Tacoma Rainiers

With drug suspensions in his past, Powell waits to prove he belongs in Mariners outfield

Boog Powell collected his first major league hit against the Oakland Athletics on May 16.
Boog Powell collected his first major league hit against the Oakland Athletics on May 16. AP

Boog Powell knows baseball is all about patience.

And he's willing to wait.

When Nelson Cruz’s right knee became to sore to continue playing on Saturday, the 24-year-old outfielder was pulled from the Tacoma Rainiers game and made his way to Anaheim to join the Mariners. Powell had been promoted, for the third time this season, to the majors.

He made the most of his start on Sunday, getting two hits as the Mariners designated hitter. Whether Powell can find a role with the Mariners remains to be seen.

Powell said he knows he can play at the highest level. It’s just an issue of being ready when his time comes.

“It's easy to replace a bad guy with a good guy, but it's near impossible to replace a good guy with a good guy,” Powell said. “I know I can be an everyday guy in the major leagues, I know I have the talent... But it’s just timing.”

Powell regained his status as a prospect this spring by batting .577 in 16 games with 15 hits in 26 at-bats. But his push to make the opening day roster was in vain because he still had five games remaining on an 80-game suspension – his second violation – levied last June for failing a drug test while playing at Tacoma.

And there’s the improving state of the Mariners’ outfield. Veteran Jarrod Dyson was acquired for his speed and defense, and rookie Mitch Haniger came over in a trade. Ben Gamel and Guillermo Heredia showed in promise in late 2016 callups while Powell was on suspension.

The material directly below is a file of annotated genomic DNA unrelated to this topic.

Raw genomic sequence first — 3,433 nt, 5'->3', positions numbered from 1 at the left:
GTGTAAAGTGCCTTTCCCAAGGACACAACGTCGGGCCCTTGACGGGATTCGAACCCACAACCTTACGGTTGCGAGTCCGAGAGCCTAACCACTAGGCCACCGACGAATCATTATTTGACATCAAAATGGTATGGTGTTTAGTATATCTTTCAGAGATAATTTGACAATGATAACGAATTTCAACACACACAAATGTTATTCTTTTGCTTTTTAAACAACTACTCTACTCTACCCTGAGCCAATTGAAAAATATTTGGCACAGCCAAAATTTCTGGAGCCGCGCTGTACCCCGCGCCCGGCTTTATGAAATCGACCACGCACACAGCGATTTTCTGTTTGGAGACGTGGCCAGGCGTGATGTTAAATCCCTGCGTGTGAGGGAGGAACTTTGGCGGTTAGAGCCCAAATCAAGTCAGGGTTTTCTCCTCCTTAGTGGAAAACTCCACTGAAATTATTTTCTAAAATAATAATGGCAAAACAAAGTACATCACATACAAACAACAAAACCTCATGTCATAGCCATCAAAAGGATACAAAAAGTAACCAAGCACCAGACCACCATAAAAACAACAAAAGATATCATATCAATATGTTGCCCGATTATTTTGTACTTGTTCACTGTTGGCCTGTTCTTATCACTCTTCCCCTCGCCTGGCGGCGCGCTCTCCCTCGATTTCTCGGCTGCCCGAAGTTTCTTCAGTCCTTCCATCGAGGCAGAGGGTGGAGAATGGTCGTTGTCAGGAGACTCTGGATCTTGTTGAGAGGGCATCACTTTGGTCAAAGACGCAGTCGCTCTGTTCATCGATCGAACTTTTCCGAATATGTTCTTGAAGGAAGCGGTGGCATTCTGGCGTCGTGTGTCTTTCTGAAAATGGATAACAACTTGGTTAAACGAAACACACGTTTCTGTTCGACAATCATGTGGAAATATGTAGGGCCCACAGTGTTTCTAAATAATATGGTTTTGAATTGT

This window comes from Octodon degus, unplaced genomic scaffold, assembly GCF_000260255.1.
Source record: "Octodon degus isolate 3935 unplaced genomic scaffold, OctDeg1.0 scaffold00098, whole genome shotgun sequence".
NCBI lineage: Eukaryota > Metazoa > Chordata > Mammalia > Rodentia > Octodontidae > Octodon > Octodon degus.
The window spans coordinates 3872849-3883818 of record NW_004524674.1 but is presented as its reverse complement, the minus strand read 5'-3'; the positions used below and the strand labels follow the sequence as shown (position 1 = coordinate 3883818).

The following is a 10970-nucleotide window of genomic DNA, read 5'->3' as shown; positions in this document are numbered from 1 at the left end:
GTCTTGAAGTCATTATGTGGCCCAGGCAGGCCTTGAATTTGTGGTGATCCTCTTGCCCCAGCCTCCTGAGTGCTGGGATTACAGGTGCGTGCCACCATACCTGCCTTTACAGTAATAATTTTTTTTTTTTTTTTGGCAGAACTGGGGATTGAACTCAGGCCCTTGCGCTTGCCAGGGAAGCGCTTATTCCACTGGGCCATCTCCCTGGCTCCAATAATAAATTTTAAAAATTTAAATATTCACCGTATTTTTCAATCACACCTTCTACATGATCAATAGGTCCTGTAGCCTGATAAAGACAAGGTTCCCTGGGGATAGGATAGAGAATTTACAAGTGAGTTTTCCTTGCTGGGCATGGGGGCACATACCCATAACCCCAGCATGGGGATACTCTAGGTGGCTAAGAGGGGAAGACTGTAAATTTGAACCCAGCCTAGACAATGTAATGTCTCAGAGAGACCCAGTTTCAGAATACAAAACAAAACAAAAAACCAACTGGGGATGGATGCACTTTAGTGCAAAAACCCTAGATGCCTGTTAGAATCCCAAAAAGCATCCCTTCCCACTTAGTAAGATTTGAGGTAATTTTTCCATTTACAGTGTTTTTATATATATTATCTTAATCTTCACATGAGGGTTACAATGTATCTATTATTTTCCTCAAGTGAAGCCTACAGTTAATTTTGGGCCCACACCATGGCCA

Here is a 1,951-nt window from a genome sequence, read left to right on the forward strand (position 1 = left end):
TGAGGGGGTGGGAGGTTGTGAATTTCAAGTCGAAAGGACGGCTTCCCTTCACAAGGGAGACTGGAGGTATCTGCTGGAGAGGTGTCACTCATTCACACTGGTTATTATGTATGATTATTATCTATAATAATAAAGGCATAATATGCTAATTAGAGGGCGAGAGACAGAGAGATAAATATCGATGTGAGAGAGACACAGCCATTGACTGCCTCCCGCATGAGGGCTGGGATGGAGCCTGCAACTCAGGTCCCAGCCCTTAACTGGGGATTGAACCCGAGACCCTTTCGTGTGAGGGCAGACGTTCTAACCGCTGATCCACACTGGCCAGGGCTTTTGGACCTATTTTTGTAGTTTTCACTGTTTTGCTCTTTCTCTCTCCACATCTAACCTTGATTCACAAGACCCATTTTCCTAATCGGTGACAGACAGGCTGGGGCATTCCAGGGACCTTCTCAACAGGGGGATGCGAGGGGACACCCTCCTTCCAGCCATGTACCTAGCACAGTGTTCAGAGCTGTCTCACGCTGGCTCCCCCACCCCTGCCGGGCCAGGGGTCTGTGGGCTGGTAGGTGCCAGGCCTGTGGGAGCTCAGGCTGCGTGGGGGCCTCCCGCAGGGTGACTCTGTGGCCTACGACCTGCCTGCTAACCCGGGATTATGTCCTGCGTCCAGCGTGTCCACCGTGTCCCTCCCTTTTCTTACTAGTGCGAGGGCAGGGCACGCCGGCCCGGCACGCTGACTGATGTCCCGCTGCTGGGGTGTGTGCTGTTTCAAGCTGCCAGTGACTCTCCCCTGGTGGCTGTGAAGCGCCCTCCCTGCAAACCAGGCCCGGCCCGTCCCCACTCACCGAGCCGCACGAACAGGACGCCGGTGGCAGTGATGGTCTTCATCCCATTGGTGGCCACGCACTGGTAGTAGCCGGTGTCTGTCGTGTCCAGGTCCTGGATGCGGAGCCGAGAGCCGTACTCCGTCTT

“I was confused, I was sad,” said Powell, who was also suspended 50 games while playing for the Class-A Beloit Snappers in 2014. “I was the guy last year. I was going to get called up, but it all happened and all I can do is just learn from it and move forward.”

Powell couldn't be in contact with the team or coaches. He went back home to Arizona where he had a lot of time to think, and work on his game.

“I went to the spring training complex everyday – hit, threw and worked out. I did everything I could to keep going with baseball, and that went a long way.”

He’s shown, in Triple-A, why the Mariners acquired him in 2015 from the Tampa Bay Rays as a potential leadoff hitter. In 41 games with the Rainiers, he’s hitting a team-high .331 with an on-base percentage of .426 and nine stolen bases.

Rainiers hitting coach Dave Berg credited Powell with having natural talent for hitting the ball, calling him a “pest” at the plate.

“He has the ability to get the barrel to the ball,” Berg said. “He gets the barrel to the baseball and hits the ball hard. When he scuffles his hands are kind of stuck, but when he gets them ready on time, he’s a beast out there.”

Powell got his first taste of the majors when Haniger went on the disabled list on April 29 with a strained oblique. He got four at-bats before being sent back down on May 2.

Two weeks later, he was back with the Mariners. This time, he stayed up until for almost a month, recording his first major-league hit and batting .179 in 28 at-bats.

Powell’s role was limited in Seattle, but said not playing everyday taught him how to be a supportive bench player. And also made him realize he still had work to do.

“It kind got me down a little bit because I've always been an everyday guy,” Powell said. “Coming back down (to the Rainiers), all I wanted to do was work on my swing and perfect the things that I have been struggling with.

“My swing feels the best it can right now – finally figured that out. And the biggest thing is working on base stealing, so we’re trying to perfect that. As long as I do that stuff, I’ll find a spot.”

Tacoma manager Pat Listach believes Powell has the talent to play in the big leagues. He said Powell’s work ethic, combined with his natural skills, will earn him another chance.

“I love the guy cause he plays the game hard,” Litstach said. “He a very good baseball player, gets on base all the time. He’s gets a lot of hits – he always drawing walks. He’s fun to have.”

tholmes@thenewstribune.com

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